Expelling the “Putin generation” from Western universities will not help
The criminal decision to attack Ukraine will cost everyone in Russia, but not as much as the Ukrainians. Among the Russians who will suffer the most are members of the country’s most globalized and open generation: the “Putin generation”, people born just before he became prime minister in 1999 or soon after. These people only knew Putin as the leader of Russia, and now they will see him take away their future and their aspirations.
This generation is suddenly stuck in the middle of the backlash of Putin’s invasion. The University of Tartu, Estonia is restricting applications from Russia and Belarus due to sanctions. Some US officials are pushing to do the same in the United States, with Rep. Eric Swalwell (D-California) suggesting “kick all Russian students out of the United States” in response to the war.
That would be counterproductive – give Putin a propaganda victory and alienate precisely those people most likely to turn against him. The war has prompted some Westerners to argue that all Russians are responsible for Putin’s war, that we are all guilty. Even if that’s true, the younger generation is the least complicit. And cutting Russia’s future ties with the West in the name of punishing Putin will only make existing problems worse.
These are the people who are detained at anti-war rallies across Russia and then expelled from their universities for protesting the invasion. This is the generation that saw popular leader Alexei Navalny arrested a year ago, and who now has to live with a potential 15-year prison sentence for spreading “fake news” about Russia’s war. And ultimately, it is the generation that will have to rebuild the country once this regime is gone and Russia has a chance to start afresh. But for now, they face an increasingly repressive government that sees enemies in anyone who dares to question Putin’s war of aggression. This digital-born generation is the least prone to propaganda (they don’t usually watch TV for their news) and are therefore a major source of concern for Russian authorities in times of war and economic hardship.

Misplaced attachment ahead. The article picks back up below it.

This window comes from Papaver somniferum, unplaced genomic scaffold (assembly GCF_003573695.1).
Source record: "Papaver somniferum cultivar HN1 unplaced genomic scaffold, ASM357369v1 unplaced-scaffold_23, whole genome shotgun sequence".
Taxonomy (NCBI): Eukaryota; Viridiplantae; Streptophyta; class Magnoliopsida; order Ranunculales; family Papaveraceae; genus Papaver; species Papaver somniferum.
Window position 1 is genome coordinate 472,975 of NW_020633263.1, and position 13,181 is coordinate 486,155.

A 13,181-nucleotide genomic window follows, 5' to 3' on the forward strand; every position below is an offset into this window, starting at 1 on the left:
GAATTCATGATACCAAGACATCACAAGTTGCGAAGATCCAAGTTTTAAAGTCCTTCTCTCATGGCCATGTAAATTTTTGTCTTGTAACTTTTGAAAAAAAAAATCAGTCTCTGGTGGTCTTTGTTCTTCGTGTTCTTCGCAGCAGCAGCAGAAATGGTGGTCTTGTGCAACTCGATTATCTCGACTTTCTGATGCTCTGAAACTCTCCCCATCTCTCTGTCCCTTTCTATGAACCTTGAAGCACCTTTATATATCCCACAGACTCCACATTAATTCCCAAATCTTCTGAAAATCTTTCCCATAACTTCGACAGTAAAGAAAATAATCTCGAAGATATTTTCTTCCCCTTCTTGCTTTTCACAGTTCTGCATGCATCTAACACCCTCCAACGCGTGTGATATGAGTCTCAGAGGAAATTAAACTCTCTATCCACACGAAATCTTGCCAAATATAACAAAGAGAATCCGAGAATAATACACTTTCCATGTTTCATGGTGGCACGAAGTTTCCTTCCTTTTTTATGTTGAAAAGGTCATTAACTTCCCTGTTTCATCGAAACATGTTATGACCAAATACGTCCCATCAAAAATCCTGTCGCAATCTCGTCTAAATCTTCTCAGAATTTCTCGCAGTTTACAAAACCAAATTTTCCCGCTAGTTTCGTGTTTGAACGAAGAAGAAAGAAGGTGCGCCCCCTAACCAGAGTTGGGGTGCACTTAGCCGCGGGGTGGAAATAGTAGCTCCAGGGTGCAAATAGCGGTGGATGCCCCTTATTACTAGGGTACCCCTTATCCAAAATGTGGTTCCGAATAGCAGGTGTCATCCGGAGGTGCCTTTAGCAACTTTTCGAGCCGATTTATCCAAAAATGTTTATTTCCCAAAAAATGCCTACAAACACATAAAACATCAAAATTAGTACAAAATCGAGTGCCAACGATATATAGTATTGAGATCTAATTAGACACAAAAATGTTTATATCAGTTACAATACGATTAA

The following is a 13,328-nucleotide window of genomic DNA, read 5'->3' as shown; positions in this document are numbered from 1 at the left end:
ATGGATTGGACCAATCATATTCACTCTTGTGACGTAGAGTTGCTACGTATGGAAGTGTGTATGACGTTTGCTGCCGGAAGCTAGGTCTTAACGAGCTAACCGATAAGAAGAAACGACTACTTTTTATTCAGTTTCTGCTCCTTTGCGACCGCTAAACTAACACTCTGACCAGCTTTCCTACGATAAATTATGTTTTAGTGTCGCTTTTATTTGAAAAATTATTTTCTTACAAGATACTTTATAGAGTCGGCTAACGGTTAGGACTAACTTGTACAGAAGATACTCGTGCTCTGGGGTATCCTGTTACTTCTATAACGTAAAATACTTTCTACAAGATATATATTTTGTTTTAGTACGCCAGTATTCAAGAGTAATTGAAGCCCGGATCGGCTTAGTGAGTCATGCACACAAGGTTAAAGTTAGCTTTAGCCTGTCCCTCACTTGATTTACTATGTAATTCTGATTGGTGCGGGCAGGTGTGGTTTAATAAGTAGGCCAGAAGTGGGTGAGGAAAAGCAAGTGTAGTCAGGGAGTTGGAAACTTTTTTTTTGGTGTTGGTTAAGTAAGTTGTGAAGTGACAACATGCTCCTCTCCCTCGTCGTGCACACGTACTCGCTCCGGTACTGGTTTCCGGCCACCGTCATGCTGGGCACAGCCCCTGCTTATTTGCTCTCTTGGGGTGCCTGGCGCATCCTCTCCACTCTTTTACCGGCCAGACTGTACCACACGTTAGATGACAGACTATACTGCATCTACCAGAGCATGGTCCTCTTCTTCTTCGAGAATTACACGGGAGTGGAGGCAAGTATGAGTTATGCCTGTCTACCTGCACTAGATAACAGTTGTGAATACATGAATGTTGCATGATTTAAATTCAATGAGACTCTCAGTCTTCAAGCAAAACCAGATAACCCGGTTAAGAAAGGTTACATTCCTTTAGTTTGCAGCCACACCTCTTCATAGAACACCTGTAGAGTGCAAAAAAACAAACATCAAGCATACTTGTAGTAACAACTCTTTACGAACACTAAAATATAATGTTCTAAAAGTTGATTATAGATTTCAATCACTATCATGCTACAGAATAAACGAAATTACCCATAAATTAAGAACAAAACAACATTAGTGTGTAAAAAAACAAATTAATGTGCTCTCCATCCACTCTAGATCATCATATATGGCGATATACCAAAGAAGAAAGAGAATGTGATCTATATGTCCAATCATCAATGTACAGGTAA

Students who have been protesting in Saint Petersburg or have been detained in Novosibirsk for the past few days have not been given the opportunity to pack their bags and leave for Armenia or Turkey, as some other Russians have done – they will have to persevere through Russia’s worst years. since the fall of the Soviet Union. The regime will certainly try to break their spirit, arrest the most active and ambitious, and keep the rest in line with fear.
One way to complicate Putin’s task is to deny him the chance to convince young Russians that there is no hope and that they are alone. It is in the interest of the West to communicate the idea that a Russia without Putin – a democratic Russia – will be welcomed back into the world community after dealing with the crimes that Putin committed. Russians need a vision in which their nation is not a permanent pariah state.
There is no going back with Putin as president. They know that. We all know that. But can this generation of young Russians hope that once Putin is gone, the West will give them a chance at redemption and offer them a future whose vision can keep them alive today?
Putin’s Russia cannot be defeated by war: it is a nuclear power with the most warheads in the world. The regime can only be changed by a popular protest, a coup or an act of God. There will be no occupying forces like in Germany in 1945 for de-Putinization or external control. If the West wants to defeat Putin, sanctions are not enough: it needs allies within. Russian youth is the most natural ally of all. If they don’t come to terms with the new reality they face — if they keep their protests going and don’t lose heart — they might just be able to keep Putin’s remaining term short.
Ukraine, of course, is now the main priority. It is imperative to provide all available assistance to help Ukraine and Ukrainians survive this war. But Russia will not disappear when the bombing stops. The West should not make it easy for Putin in the name of punishing him.